Some Young Republicans Embrace a Slower, Gentler Brand of #Climate Activism — Inside Climate News

From Inside Climate News (James Bruggers):

As a teenager, amid the hardwood forests, waterfalls and wildflower meadows of the Parklands of Floyds Fork, Benjamin Myles took a liking to nature.

At the University of Louisville, Myles merged his libertarian-leaning politics with a curiosity about climate change, a subject that kept coming up in English class and in debates with his friends.

Such discussions led him to a new national movement of young conservatives who are working to persuade their Republican elders to put forward a climate agenda, without sacrificing traditional GOP principles like market competition and limited government.

Myles, a junior studying political science and economics, has joined the American Conservation Coalition, which last month unveiled its American Climate Contract, a self-described response to the Green New Deal for the political right.

The coalition has issued its manifesto in a presidential election year, when the stakes couldn’t be higher. While President Trump remains a resolute climate change denier, there is a wide consensus among scientists, and also in the military, that climate change is happening now, causing higher temperatures and heat waves, sea-level rise, an increasing frequency of extreme rains, wetter and more intense hurricanes, and longer droughts.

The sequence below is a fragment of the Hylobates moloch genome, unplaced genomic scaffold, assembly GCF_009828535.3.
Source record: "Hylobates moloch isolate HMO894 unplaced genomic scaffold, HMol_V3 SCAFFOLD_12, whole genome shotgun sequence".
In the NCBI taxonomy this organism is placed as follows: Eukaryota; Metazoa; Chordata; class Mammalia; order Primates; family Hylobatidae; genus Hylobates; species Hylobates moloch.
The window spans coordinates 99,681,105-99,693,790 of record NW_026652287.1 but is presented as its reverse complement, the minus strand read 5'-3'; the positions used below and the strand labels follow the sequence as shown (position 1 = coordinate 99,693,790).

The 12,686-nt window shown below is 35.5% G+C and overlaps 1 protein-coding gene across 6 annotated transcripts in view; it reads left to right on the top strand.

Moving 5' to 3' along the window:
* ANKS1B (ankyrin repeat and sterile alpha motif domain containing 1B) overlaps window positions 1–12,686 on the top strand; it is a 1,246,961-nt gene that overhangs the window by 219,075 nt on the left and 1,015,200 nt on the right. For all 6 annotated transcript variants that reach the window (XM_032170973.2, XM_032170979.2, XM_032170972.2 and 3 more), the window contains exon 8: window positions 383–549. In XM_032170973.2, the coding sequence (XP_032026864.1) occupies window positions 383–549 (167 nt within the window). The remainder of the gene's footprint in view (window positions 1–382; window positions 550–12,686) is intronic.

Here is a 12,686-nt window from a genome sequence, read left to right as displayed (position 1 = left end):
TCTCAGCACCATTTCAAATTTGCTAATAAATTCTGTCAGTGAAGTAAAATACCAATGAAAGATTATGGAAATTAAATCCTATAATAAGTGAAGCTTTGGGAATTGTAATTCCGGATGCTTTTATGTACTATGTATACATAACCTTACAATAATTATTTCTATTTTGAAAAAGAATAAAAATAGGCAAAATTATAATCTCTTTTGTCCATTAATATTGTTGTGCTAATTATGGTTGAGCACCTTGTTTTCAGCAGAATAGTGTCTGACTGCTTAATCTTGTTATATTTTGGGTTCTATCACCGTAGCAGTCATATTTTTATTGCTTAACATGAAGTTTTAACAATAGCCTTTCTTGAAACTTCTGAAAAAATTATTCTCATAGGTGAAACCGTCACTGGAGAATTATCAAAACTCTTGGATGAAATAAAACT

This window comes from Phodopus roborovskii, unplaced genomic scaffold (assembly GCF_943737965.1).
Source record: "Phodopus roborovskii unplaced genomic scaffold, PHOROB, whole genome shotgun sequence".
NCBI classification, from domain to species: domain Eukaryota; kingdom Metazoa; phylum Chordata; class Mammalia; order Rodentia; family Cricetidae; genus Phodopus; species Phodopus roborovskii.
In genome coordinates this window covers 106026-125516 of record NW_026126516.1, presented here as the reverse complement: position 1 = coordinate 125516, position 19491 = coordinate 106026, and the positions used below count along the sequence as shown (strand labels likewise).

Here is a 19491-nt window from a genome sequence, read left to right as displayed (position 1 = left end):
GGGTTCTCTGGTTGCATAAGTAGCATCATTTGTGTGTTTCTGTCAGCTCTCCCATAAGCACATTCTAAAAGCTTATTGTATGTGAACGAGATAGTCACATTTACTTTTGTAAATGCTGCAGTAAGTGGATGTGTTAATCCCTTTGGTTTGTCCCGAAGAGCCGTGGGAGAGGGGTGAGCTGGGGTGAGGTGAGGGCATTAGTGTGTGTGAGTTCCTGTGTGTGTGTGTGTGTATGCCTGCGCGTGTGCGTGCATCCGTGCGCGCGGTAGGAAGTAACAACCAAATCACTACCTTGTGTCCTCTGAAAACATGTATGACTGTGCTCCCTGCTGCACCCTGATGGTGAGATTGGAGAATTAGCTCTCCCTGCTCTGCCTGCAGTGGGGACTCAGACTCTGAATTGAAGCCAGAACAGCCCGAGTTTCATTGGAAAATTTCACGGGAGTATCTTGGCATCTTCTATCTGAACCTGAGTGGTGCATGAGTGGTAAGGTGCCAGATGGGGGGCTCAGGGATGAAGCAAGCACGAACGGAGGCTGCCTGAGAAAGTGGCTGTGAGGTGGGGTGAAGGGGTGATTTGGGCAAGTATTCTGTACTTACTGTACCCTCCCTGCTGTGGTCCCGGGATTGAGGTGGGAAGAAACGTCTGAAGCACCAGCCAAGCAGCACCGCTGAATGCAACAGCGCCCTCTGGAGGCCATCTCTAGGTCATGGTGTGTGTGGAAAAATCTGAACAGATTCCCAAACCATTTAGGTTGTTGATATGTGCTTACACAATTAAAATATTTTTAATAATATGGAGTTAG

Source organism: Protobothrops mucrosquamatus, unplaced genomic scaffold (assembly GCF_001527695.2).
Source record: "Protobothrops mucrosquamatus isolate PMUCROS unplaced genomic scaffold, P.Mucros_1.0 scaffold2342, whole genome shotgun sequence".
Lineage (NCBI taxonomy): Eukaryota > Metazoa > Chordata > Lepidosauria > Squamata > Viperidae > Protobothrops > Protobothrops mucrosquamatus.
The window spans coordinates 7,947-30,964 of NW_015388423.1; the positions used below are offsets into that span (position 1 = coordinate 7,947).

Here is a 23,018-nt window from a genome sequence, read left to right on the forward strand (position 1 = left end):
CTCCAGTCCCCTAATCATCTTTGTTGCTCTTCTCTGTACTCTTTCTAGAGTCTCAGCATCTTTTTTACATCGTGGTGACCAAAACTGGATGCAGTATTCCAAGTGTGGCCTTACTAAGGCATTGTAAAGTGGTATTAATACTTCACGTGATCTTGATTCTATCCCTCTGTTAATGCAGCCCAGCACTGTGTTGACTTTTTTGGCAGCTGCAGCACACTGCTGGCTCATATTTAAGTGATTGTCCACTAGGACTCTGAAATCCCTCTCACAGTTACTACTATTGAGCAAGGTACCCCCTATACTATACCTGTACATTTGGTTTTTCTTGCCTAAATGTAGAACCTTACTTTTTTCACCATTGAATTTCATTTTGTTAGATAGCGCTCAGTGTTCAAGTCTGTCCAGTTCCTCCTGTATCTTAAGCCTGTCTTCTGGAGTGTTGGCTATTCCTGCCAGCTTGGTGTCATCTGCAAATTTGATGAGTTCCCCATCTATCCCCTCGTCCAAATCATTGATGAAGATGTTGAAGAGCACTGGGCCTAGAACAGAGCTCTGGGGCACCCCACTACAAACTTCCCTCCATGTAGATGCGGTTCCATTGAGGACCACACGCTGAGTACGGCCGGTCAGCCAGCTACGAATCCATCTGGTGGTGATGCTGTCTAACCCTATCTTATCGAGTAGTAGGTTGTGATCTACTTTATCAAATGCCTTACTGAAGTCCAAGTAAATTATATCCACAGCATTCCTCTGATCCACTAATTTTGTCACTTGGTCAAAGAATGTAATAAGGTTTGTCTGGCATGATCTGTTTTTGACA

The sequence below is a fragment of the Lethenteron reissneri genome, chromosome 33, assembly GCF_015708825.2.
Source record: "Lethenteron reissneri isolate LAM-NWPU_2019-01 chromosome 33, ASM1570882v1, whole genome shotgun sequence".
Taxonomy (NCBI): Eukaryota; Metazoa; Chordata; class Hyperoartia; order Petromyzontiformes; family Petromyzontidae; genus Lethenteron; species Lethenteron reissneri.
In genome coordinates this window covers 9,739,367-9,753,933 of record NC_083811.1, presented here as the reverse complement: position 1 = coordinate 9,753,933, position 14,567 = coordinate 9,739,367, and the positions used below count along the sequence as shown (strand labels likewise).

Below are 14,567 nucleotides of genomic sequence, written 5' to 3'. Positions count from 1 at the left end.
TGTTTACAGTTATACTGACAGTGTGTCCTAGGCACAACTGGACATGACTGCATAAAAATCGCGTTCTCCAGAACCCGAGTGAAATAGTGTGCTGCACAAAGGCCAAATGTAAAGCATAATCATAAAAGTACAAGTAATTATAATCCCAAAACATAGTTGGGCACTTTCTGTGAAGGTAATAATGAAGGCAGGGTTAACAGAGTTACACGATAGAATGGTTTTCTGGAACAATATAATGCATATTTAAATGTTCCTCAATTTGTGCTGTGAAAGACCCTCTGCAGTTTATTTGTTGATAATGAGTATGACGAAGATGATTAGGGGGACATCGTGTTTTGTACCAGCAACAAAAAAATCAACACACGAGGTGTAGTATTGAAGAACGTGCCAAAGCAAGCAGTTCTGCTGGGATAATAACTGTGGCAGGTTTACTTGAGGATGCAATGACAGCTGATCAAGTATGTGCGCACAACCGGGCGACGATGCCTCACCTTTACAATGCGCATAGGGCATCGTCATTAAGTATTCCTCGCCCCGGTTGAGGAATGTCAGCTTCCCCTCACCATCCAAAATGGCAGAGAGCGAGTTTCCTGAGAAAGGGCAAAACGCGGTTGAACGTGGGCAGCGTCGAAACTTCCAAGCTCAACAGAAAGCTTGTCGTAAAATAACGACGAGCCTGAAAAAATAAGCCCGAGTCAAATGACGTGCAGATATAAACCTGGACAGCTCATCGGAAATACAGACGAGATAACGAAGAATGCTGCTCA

Myles now finds himself questioning another icon of the Republican party and one of the country’s most powerful political figures: U.S. Sen. Mitch McConnell, the Senate Majority Leader also from Louisville known for working to block the president who achieved the most on climate change, Barack Obama.

Myles, the president of the local college libertarian group, Young Americans for Liberty, is no fan of the Democrats’ approach to the issue, or the Green New Deal’s proposed massive shift in federal spending to create jobs and hasten a transition to clean energy by 2050. But Myles said he is frustrated by any established Republican who does not take climate change seriously, including McConnell.

“There is definitely frustration for myself and younger people who look at this issue and see the Republican Party, especially older GOP members, just ignoring it instead of offering an alternative,” he said.

“Our political system is all about providing multiple options,” Myles said. “But when one side decides it doesn’t want to discuss the truth of the problem at all, it feeds into the other side getting a monopoly on the discussion. That is really damaging.”